2013: The "Make it Work" Year

My last meal in Brooklyn: Vegan pizza slices from Vinnie's Pizzeria.

My last meal in Brooklyn: Vegan pizza slices from Vinnie's Pizzeria.

I'm at JFK waiting to get on a flight back home after the 2nd A/B Duo tour of the year. I am pretty exhausted. It's been an eventful year. I'm tired but I can't be happier with how things turned out in 2013. So much has happened that I need to look at my calendar to see what I did January-June of this year. 



Photo by Steve Scap.

Photo by Steve Scap.

I closed my private teaching studio and said goodbye to my fantastic students. (I hope they are all doing well with their new teachers.) I flew to Chicago to rehearse with Chris Jones, my percussionist half of the A/B Duo, and to perform Flight of the Bleeper Bird at the Green Mill in Chicago. Also took A/B Duo promo photos during one of the coldest weeks of the Chicago winter.



Started a day job in IT auditing with some ex-coworkers from KPMG (an old day job) who started their own boutique firm. Performed at Rockage2.0 (a music and video gaming show) in San Jose.  It was the first time I've played a rock show as part of the main act (not in a backing orchestra) in about 10 years and it was beyond exhilarating! A few days later I flew to Jacksonville, FL for the first A/B Duo mini-tour.



My 2nd album. Listen to all of it  here .

My 2nd album. Listen to all of it here.

Spent all my time (the tiny bit of time I had left after the day job and personal time) dealing with the release of my second solo album: designing the album artwork, managing the CD manufacturing and distribution, and dealing with PR. My album was released on April 4th. It was so much hard work but artistically very rewarding. Got some great reviews over the year from: 

Tiny Cartridge

Sequenza 21

The Flute View


It also made the Avant Music News "Pick of the Week" alongside new albums by Pat Metheny and Anthony Braxton!



Much needed vacation sandwiched in between more day job madness. 



Performed "To Committee" in Daniel Felsenfeld's chamber music show at the Cornelia Street Cafe in New York City. Then a trip to Iowa State University for the Andover Educators conference. 




By July it became clear to me that Lucy my dog no longer saw me as her primary caretaker. She started favoring my husband over me and I barely saw my husband and dog between day job and travel/practice.  A minor but lingering health issue also complicated matters.  Then came the life changing time at the Bang on a Can Summer Festival.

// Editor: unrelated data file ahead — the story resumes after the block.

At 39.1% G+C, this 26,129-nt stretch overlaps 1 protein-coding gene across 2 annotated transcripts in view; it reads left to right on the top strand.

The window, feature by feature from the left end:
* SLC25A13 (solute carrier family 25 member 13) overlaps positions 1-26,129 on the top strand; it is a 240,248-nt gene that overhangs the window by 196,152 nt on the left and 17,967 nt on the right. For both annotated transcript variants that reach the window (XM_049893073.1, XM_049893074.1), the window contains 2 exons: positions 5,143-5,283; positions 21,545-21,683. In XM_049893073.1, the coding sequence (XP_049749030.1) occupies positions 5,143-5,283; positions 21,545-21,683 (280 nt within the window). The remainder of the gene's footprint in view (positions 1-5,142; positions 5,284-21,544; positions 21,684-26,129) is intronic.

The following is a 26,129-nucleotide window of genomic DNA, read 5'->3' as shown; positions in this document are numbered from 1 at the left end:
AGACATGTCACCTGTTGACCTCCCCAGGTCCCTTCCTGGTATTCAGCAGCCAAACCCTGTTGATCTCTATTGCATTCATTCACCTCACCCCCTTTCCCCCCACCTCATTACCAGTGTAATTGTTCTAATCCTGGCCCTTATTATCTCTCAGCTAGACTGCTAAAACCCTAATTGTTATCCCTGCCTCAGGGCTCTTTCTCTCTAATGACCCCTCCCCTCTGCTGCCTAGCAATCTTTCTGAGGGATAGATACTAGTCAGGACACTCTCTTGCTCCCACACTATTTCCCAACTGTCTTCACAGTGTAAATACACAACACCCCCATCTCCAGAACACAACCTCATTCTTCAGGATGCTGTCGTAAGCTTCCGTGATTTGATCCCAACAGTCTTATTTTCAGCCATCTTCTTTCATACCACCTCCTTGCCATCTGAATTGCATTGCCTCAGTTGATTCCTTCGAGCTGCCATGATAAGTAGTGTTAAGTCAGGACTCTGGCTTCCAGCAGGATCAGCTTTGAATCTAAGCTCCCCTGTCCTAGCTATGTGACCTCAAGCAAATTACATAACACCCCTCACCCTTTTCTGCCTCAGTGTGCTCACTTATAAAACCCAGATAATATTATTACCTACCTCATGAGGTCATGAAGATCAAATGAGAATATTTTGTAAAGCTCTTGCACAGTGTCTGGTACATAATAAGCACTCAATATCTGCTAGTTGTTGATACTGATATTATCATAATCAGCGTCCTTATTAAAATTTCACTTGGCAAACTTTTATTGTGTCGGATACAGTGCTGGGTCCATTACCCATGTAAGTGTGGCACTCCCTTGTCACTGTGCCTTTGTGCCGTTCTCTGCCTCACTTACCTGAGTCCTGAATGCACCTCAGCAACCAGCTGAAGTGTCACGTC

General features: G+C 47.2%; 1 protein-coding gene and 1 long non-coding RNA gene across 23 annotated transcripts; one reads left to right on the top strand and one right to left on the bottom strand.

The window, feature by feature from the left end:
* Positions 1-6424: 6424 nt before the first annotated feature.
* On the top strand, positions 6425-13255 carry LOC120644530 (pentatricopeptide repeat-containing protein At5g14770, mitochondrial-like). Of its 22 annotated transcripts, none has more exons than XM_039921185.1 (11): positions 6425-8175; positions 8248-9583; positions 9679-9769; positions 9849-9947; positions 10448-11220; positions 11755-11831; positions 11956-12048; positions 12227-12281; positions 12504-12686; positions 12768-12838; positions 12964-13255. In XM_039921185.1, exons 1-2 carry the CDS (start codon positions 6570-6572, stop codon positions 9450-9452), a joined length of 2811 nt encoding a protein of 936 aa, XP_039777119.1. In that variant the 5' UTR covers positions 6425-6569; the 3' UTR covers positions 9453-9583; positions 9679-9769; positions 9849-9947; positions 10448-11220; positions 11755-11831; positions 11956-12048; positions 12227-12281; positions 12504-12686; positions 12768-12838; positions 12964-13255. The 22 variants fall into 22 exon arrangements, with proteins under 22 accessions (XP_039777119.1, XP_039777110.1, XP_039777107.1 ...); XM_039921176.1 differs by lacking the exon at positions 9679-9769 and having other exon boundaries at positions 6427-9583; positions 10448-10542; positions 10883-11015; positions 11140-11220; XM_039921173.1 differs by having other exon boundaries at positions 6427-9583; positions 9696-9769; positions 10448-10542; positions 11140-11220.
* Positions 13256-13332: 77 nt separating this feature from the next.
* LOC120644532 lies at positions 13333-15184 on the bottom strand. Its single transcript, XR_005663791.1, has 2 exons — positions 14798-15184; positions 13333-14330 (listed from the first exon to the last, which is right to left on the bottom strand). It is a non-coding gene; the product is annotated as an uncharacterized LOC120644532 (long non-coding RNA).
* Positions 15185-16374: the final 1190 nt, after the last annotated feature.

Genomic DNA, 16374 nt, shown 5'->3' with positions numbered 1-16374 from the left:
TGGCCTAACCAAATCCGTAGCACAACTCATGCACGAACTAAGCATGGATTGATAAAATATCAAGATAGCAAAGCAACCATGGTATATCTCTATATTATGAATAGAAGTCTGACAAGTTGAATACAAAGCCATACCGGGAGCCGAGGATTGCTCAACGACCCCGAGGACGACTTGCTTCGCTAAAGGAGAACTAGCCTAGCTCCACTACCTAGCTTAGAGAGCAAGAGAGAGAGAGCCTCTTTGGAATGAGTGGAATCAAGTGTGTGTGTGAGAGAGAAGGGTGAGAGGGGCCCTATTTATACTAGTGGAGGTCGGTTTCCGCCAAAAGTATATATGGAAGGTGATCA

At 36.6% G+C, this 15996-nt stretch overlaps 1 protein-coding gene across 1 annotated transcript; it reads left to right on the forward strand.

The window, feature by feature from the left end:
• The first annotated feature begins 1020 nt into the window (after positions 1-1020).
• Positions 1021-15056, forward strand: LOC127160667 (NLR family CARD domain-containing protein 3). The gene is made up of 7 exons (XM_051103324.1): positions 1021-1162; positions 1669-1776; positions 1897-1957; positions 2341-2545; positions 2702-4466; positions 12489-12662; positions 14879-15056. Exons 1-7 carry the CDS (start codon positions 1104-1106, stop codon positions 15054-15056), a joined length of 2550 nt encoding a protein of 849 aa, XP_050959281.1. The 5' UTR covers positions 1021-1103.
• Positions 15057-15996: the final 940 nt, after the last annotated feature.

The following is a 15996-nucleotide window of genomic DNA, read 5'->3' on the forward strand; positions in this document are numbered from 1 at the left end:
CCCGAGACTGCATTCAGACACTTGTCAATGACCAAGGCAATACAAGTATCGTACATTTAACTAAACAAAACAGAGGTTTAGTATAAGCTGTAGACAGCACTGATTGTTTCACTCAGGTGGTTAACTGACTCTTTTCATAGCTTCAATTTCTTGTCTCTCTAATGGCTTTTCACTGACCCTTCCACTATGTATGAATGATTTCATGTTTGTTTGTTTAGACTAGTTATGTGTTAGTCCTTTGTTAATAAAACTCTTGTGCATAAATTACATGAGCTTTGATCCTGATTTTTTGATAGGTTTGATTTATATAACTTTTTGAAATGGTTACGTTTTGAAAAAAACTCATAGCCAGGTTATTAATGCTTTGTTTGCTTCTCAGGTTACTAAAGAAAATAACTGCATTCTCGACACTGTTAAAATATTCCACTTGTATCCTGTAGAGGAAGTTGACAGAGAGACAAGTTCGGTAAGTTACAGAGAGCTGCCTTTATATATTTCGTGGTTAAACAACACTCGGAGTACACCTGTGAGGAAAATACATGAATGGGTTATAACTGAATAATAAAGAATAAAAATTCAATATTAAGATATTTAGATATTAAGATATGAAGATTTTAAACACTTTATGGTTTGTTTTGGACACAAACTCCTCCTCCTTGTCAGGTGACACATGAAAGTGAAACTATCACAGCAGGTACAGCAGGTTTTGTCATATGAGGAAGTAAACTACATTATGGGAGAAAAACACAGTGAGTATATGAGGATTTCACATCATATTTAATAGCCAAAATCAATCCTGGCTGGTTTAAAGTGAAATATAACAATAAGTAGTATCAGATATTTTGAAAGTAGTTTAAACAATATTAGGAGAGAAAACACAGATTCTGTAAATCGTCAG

Right after "Banglewood" I flew to Chicago for A/B Duo rehearsals and business. Took a 30 hour trip to New Orleans to premiere (with pianist Erica Sipes) Daniel Felsenfeld's "The Low Chamber" for contrabass flute and piano at the National Flute Association's Annual Convention.  



I quit my day job. I had to prioritize the important things in my life: my family and performing music. Money and IT auditing didn't make my list of important things so I had to quit my day job even though I loved my coworkers and my firm. The new season of A/B Duo activities started with a whirlwind weekend of a concert in San Francisco and recording our first EP. 



A trip to Chicago to play with the Anaphora Ensemble: a concert at UW Oshkosh and live radio broadcast from WFMT. Mixing, artwork, mastering, distribution and general preparation for the A/B Duo EP release.  



Spent some time going to more concerts in San Francisco and started to meet more local musicians in person.  Tried to figure out what to do with my life so that every day can be the way it was at the Bang on a Can Summer Festival: rehearsing, performing or listening to great music every day. 



A/B Duo tour to Chicago, Rochester and Brooklyn. Spent a few extra days in NYC to eat awesome vegan pizza, meet with old friends, and go to the Bang on a Can holiday party.

First thing I'm going to do when I get home: buy a used drum kit. I had to learn some rudimentary drum kit skills to play the 4th movement of Ivan Trevino's "Things We Dream About" and now I'm hooked. I always fantasized about becoming a rock guitarist or even playing bass in a rock band in my next life but I never even imagined that I could play the drums. I may never play drums with a rock band but at least I will have a great time by myself!